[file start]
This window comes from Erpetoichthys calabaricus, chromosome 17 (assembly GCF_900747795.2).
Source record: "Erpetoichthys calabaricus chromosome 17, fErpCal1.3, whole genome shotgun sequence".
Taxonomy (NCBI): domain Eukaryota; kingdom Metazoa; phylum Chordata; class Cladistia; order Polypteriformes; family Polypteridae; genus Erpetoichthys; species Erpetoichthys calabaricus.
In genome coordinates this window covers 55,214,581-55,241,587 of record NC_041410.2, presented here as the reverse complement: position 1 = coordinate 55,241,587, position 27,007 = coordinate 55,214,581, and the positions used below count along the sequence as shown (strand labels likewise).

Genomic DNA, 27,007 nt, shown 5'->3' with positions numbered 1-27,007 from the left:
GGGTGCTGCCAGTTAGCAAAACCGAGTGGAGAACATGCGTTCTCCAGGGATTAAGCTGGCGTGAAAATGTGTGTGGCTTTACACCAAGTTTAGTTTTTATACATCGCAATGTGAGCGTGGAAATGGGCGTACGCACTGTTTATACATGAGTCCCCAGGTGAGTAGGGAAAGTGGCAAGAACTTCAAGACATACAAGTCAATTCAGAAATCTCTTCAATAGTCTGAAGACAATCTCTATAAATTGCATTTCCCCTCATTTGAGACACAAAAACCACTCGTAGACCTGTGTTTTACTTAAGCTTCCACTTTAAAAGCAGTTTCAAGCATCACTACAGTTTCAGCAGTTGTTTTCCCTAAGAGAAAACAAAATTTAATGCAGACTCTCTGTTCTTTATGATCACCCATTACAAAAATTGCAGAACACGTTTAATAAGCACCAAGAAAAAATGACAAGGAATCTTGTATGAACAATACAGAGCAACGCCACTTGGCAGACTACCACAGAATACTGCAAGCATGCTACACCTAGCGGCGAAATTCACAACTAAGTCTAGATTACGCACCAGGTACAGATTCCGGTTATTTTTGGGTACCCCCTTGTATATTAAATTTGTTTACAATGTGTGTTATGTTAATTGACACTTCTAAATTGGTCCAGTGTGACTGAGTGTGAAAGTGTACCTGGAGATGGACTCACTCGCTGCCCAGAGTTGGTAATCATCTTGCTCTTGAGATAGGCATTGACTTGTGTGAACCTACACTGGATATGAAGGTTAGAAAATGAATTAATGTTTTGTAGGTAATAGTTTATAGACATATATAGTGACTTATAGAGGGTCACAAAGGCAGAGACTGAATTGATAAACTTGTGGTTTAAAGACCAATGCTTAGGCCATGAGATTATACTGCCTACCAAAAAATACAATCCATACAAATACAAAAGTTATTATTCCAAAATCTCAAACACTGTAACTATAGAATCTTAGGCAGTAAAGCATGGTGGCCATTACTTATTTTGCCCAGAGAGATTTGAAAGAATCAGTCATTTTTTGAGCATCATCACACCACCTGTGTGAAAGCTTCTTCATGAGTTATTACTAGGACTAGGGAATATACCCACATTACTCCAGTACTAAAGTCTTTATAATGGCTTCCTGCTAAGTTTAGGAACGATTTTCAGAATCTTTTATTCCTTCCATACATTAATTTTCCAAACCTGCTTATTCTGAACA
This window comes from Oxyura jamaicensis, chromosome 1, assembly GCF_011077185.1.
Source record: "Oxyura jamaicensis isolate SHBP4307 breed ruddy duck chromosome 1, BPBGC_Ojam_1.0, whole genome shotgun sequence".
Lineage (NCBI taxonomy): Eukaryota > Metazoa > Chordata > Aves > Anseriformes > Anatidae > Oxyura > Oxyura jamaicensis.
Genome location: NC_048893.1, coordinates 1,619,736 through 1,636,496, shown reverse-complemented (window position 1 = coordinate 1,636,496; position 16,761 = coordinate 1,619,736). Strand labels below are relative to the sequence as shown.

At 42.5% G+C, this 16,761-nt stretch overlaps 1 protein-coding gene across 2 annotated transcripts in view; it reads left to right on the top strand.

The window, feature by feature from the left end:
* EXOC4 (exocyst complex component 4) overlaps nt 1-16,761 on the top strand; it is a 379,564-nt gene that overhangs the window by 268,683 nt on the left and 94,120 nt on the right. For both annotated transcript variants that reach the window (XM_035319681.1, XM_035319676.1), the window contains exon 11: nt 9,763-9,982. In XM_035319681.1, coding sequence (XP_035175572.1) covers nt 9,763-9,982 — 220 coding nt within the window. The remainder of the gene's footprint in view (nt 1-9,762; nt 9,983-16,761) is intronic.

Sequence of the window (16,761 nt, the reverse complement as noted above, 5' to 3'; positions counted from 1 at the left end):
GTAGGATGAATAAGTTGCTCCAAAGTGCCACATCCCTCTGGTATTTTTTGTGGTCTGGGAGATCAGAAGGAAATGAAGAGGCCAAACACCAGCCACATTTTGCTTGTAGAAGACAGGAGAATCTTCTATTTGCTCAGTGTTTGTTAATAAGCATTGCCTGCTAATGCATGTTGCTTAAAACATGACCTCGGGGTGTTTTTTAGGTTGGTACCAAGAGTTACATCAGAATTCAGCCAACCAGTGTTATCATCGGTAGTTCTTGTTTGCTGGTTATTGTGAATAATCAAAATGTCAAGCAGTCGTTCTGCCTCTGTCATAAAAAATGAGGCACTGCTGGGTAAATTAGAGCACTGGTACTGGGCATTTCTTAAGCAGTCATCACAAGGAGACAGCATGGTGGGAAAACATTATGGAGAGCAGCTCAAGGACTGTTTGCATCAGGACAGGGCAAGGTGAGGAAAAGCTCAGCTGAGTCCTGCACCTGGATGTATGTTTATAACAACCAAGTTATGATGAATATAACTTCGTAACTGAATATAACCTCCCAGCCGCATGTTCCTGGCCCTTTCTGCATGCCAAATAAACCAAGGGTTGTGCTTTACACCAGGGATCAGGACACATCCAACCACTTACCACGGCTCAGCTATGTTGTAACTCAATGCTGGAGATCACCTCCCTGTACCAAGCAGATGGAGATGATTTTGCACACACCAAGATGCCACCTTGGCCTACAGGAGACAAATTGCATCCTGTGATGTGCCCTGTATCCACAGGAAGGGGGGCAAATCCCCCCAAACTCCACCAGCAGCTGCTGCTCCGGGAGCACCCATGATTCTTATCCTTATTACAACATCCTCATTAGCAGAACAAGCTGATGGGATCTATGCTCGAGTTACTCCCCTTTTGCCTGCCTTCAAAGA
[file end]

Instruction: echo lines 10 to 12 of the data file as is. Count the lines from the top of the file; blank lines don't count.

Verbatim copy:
Genome location: NC_048893.1, coordinates 1,619,736 through 1,636,496, shown reverse-complemented (window position 1 = coordinate 1,636,496; position 16,761 = coordinate 1,619,736). Strand labels below are relative to the sequence as shown.

At 42.5% G+C, this 16,761-nt stretch overlaps 1 protein-coding gene across 2 annotated transcripts in view; it reads left to right on the top strand.

The window, feature by feature from the left end: